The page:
“There has been quite a lot of suspicion that this government will always allocate more resources to its northern base population, so once we get that [sub-national information] we can say, ‘Hey guys, that is not true, or yes, it is true,’ and this government is depriving certain regions of the country. These are things that are very essential.”

“We never hear in the final analysis how that $240 million was translated into tangible outcomes. That aspect is totally missing. We also would like to hear outcome information, to be able to say that $240 million was allocated in 2012, for example, and the project was four years long and in 2016 this is what we have.”

Like me, they’re frustrated – and for good reason. The information needed to hold donors and other development actors accountable is simply not available.

Even now, after the designated Ebola recovery periods have ended, and in theory, the billions of dollars pledged for the crisis should be spent, there’s no way of knowing what was accomplished even at a high-level.  In fact, some of the problems I first encountered have gotten worse because all of the Ebola reports stopped being updated and published as time passed and public interest waned.   This is extremely unfortunate; especially since the top five donors alone – the US , World Bank, UK, European Commission , and African Development Bank – promised over $7 billion to the Ebola response and recovery; just slightly less than the amount requested in the three nations’ recovery plans and the entire United Nations emergency response appeal.  There should have been enough money to address the needs of Sierra Leone, Liberia, and Guinea both during and post-crisis. And maybe the funds did what they were intended to do or maybe they did not; the problem is that we may never know for sure since billions of dollars remain in open data limbo.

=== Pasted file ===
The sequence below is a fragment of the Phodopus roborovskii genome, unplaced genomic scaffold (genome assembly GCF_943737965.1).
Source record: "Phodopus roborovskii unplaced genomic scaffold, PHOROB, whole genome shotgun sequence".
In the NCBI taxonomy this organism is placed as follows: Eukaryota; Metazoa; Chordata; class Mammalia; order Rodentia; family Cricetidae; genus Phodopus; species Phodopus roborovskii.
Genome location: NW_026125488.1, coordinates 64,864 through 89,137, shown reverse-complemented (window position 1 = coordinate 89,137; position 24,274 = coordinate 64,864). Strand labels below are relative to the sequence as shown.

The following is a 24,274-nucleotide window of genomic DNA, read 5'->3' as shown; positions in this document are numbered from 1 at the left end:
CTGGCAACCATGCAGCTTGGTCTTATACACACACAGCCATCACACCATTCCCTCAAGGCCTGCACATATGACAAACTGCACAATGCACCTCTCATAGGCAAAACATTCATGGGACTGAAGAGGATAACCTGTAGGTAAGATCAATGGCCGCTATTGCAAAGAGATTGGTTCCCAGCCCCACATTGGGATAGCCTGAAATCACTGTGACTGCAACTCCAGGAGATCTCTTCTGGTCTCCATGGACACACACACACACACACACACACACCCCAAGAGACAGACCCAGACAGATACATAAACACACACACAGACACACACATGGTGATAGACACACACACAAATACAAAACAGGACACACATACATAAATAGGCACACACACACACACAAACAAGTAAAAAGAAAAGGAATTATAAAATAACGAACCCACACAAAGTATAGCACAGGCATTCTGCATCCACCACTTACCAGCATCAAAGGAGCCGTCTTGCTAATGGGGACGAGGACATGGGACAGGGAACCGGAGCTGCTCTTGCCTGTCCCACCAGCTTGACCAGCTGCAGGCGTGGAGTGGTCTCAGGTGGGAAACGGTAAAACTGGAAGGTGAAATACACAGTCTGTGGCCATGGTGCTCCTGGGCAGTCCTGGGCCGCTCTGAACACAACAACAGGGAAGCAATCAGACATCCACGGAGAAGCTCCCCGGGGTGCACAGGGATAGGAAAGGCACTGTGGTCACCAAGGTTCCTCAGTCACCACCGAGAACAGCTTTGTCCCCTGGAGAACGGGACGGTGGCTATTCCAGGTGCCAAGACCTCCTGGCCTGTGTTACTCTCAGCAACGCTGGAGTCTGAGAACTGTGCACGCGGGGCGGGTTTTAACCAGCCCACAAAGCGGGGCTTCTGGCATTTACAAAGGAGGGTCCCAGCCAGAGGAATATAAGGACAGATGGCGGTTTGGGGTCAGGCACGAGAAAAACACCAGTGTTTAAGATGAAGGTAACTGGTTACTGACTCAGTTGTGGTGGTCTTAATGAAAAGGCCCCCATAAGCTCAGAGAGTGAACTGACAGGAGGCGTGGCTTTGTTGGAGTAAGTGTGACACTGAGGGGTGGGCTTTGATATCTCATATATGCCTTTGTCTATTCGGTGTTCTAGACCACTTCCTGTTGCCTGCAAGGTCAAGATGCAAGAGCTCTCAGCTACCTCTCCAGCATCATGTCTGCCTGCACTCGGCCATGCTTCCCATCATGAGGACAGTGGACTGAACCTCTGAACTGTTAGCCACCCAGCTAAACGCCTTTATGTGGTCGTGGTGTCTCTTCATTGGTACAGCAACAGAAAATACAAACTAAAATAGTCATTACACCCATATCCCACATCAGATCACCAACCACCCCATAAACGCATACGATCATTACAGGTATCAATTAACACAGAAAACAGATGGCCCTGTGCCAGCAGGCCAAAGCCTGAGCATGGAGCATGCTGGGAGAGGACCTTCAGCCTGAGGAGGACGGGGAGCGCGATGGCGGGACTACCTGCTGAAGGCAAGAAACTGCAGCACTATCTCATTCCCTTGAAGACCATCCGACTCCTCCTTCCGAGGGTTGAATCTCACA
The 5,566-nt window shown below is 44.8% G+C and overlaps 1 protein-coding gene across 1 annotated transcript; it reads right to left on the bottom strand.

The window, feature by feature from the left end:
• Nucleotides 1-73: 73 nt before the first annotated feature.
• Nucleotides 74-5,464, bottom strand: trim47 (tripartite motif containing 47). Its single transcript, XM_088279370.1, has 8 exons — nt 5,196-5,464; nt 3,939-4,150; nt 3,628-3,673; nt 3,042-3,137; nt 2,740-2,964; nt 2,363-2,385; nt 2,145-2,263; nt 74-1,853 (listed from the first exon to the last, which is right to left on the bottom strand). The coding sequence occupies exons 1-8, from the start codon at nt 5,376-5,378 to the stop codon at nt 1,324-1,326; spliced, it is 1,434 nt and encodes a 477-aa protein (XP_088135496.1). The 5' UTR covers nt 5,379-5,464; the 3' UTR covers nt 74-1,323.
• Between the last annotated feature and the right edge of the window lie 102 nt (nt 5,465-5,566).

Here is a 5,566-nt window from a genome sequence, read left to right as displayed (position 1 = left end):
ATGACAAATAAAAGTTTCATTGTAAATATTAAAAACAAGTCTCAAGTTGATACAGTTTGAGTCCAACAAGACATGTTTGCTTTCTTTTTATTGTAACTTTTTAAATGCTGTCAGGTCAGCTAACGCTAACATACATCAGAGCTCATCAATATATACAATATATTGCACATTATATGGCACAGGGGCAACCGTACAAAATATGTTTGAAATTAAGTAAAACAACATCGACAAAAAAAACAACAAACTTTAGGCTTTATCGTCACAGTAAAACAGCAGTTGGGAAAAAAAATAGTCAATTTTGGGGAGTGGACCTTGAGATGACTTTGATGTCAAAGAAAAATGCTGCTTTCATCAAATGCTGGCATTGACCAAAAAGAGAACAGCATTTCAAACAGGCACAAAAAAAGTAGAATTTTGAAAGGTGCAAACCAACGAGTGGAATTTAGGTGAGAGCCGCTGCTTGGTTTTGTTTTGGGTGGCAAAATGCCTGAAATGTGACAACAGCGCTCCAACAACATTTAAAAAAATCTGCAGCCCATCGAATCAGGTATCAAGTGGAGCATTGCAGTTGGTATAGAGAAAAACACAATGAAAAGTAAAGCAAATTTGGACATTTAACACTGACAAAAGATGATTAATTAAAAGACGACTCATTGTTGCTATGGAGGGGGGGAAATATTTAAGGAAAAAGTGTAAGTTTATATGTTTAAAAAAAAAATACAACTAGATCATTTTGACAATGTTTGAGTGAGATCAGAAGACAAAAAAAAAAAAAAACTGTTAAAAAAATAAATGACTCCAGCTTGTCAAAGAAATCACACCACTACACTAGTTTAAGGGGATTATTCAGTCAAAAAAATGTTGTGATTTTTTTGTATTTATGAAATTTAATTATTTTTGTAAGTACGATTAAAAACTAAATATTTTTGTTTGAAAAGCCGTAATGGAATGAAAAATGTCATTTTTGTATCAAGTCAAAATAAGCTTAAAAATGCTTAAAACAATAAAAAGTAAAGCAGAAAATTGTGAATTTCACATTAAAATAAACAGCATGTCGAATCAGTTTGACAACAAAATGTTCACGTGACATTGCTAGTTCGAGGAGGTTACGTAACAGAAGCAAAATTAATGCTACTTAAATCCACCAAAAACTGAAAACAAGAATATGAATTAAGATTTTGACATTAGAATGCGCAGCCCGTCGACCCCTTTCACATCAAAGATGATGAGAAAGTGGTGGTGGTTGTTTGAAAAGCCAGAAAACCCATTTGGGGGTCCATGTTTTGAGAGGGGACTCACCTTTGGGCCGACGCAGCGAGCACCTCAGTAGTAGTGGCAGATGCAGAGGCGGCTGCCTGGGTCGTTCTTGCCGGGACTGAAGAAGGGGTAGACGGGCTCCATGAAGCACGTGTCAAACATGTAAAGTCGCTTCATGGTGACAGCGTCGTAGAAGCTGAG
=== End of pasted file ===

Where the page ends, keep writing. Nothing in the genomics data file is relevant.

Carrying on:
To be fair, the Ebola pledges are complicated because they include a mix of humanitarian and development funding, and there is no data tool that brings these two streams together well. The UN Financial Tracking Service only tracks humanitarian funds, and the International Aid Transparency Initiative (IATI) doesn’t track pledges or allow you to filter for a specific funding appeal, so there is no easy way to follow pledges through the system. Using the development portal, a tool that uses IATI data, you can search for Ebola and get more information, but it is billions short of the total amounts pledged.

While improvements are continuously being made to aid transparency, and those changes and commitments should be commended, there is a still a lot of work to be done.  If we want to stop talking about whether donated funds did what they promised in emergencies, like in Haiti and for Ebola, we need to collect, publish, and distribute data that is useful for people in donor capitals and developing countries alike so we can learn, adjust, and hold donors and governments accountable.